Song Z, Navathe AS, Emanuel EJ, Volpp KG.
American Journal of Managed Care, March 2018.
The United States is simultaneously moving toward value-based payments for populations and precision medicine for individuals. During this evolution, innovations in payment and delivery that enhance tailoring of treatments to individuals while improving the value of care are needed. We propose one such innovation that would allow physician payment and patient cost sharing to better reflect the value of care by allowing the appropriateness of a service for a given patient in a given clinical situation to play a more meaningful role in the design of such incentives. We introduce the idea of a payment modifier, based on indication and appropriateness, and discuss its advantages and challenges to implementation.
Emanuel EJ, Glickman A, Johnson D.
JAMA, November 2017
This Viewpoint proposes a new Affordability Index measure, the ratio of the mean cost of an employer-sponsored family health insurance policy divided by median household income, to describe US families’ ability to pay for health care.
Navathe AS, Song Z, Emanuel EJ.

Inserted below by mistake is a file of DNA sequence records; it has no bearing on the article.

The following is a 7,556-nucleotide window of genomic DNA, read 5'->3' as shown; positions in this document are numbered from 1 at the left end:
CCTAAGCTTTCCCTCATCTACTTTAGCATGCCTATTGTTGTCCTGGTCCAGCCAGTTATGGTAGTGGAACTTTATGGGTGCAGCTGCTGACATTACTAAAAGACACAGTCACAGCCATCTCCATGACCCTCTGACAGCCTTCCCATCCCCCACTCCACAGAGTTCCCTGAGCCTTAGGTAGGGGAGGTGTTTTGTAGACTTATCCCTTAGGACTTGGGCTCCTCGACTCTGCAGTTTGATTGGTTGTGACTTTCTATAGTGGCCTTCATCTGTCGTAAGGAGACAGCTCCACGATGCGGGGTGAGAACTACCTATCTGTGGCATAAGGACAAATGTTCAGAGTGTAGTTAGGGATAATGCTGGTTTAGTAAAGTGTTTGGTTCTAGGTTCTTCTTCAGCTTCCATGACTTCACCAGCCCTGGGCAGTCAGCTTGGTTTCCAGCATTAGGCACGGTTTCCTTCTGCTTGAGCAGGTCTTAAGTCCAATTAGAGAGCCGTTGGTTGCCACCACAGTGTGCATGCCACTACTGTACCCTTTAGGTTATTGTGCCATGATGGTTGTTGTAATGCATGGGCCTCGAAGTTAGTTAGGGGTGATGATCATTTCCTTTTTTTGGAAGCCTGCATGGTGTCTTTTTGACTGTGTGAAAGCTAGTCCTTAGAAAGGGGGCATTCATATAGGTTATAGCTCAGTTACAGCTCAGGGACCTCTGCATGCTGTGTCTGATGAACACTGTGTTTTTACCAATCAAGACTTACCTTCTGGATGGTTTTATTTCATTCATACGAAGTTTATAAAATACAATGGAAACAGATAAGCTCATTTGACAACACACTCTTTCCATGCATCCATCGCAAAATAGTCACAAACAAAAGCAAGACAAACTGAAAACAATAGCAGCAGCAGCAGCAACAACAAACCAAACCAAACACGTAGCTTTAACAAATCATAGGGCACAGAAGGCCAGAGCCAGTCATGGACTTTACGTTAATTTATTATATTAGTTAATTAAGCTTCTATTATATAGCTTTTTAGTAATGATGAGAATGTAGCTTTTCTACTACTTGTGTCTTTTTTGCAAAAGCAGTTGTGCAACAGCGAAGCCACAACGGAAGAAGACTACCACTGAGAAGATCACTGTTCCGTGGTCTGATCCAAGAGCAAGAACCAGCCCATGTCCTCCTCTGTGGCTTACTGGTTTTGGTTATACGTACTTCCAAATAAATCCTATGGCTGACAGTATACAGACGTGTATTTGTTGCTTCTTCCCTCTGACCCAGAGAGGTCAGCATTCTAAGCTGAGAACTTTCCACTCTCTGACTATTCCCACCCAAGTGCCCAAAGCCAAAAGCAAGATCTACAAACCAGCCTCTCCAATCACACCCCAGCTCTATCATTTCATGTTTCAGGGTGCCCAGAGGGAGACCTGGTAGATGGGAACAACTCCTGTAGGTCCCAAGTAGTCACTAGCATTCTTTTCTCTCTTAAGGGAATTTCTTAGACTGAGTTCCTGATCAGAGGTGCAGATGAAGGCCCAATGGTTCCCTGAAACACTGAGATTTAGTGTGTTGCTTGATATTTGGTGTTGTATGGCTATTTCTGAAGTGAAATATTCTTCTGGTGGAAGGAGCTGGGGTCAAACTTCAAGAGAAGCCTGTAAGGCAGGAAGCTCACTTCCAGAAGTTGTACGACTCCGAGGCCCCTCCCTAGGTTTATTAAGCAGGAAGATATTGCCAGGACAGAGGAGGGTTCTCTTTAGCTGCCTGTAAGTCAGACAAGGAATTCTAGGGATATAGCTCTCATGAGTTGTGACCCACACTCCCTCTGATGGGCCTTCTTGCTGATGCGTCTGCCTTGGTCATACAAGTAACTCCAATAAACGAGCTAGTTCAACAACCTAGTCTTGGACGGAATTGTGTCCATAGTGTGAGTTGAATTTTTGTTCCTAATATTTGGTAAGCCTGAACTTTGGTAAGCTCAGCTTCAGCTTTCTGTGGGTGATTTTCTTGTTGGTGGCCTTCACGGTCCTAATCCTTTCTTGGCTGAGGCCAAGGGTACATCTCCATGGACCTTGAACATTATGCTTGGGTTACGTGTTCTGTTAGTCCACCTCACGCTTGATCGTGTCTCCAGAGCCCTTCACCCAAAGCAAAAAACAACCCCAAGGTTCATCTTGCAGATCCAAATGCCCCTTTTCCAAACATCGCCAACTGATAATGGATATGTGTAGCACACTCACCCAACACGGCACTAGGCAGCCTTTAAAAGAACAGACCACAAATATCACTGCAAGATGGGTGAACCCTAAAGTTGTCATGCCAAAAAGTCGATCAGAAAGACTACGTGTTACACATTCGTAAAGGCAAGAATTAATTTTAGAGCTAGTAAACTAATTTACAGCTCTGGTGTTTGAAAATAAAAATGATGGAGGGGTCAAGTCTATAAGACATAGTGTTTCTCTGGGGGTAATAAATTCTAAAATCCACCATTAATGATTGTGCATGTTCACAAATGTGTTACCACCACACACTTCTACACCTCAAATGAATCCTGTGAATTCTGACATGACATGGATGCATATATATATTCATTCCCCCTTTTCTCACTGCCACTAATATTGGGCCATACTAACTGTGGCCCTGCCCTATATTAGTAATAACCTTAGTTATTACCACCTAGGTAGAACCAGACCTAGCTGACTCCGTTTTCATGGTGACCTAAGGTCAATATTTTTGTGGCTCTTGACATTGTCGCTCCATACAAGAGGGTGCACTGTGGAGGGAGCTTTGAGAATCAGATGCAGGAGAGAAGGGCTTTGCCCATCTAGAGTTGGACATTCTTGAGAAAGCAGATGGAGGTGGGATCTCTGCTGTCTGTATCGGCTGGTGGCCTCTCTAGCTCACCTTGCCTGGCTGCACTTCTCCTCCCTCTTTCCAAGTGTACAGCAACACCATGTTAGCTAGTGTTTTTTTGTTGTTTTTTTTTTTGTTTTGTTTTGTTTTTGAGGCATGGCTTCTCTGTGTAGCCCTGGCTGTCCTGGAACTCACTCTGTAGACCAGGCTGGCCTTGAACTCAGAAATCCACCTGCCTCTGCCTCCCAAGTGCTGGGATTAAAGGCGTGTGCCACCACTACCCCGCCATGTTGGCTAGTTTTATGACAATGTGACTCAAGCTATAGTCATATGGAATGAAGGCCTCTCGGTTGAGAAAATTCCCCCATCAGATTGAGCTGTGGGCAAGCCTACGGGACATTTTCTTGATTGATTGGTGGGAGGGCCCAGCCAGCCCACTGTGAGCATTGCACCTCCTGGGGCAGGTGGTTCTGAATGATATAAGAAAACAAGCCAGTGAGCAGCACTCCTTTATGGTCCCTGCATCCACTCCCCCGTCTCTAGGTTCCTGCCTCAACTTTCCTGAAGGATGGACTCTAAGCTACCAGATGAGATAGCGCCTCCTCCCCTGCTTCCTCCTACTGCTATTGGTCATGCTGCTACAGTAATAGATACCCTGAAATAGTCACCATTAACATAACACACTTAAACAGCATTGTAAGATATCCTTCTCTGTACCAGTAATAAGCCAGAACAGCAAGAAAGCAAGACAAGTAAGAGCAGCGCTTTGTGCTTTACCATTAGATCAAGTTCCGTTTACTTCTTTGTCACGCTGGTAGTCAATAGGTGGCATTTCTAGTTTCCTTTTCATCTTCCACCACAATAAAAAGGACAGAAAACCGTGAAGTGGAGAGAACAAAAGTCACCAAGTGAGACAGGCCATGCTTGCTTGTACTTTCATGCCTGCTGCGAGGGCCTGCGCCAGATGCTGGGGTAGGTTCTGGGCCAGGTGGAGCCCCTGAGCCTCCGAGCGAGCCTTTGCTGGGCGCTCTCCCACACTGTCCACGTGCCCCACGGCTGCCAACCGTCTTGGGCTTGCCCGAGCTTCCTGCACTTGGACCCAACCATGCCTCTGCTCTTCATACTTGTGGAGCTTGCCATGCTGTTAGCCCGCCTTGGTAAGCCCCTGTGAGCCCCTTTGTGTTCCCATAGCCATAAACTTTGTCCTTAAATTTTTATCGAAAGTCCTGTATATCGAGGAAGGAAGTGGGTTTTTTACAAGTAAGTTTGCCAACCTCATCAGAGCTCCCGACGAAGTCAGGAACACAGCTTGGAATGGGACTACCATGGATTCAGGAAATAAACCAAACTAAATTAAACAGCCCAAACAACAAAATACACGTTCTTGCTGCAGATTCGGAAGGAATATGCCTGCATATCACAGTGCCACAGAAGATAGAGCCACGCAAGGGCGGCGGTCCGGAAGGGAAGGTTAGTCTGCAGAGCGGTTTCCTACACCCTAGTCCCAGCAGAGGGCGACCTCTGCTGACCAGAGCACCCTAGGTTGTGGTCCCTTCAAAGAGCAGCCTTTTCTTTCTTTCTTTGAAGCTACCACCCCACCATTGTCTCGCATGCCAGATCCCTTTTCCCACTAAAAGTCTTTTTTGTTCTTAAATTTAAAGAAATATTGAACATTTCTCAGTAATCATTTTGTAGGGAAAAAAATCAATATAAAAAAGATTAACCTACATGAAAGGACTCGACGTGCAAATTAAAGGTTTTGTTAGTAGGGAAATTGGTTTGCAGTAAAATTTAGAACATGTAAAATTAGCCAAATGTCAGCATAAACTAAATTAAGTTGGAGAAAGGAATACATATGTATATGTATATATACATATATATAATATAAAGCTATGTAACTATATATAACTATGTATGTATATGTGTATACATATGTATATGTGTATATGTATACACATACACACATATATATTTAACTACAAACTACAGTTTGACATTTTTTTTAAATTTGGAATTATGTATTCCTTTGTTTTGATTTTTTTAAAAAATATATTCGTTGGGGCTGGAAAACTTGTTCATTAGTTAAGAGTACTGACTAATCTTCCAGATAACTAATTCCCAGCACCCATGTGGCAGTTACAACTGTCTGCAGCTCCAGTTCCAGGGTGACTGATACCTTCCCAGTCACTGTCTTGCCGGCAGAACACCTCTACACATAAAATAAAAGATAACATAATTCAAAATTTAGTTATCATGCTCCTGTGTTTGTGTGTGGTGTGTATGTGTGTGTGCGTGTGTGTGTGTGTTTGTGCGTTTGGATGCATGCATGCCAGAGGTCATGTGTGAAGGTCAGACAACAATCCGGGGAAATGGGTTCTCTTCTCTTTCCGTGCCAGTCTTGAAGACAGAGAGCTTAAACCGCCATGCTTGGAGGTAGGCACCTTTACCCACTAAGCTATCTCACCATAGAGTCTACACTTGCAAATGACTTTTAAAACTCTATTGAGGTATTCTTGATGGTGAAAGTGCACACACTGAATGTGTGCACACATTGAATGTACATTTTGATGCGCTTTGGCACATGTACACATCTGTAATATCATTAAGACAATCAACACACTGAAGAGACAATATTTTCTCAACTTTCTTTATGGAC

JAMA, June 2017.
This Viewpoint discusses bundled payment models and suggests ways in which the next generation of episode-based payments can better align with population health.
Medical Journal of Australia, May 2017
We should aim at improving the care of dying patients
Modern debates about legalising euthanasia and physician-assisted suicide (PAS) in Great Britain and the United States began in the late 19th century.1Legislation was periodically proposed only to be defeated until, in 1942, Switzerland decriminalised assistance in suicide for cases when there were no “selfish motives”.2 In 2002, euthanasia was legalised in the Netherlands and Belgium, then in Luxembourg in 2009, and most recently, in 2015 in Colombia and in 2016 in Canada.3 PAS, but not euthanasia, has been legalised in five US states. In Oregon, PAS was legalised by popular referendum in 1997. In addition, in 2009, Washington State legalised PAS by referendum and Montana by court ruling; Vermont in 2013 and California in 2015 also legalised PAS by legislation.4
JAMA, May 2017
This Viewpoint argues that there are sufficient numbers of primary care physicians in the United States and that any appearance of a shortage is attributable to factors such as unequal geographic distribution and management inefficiencies.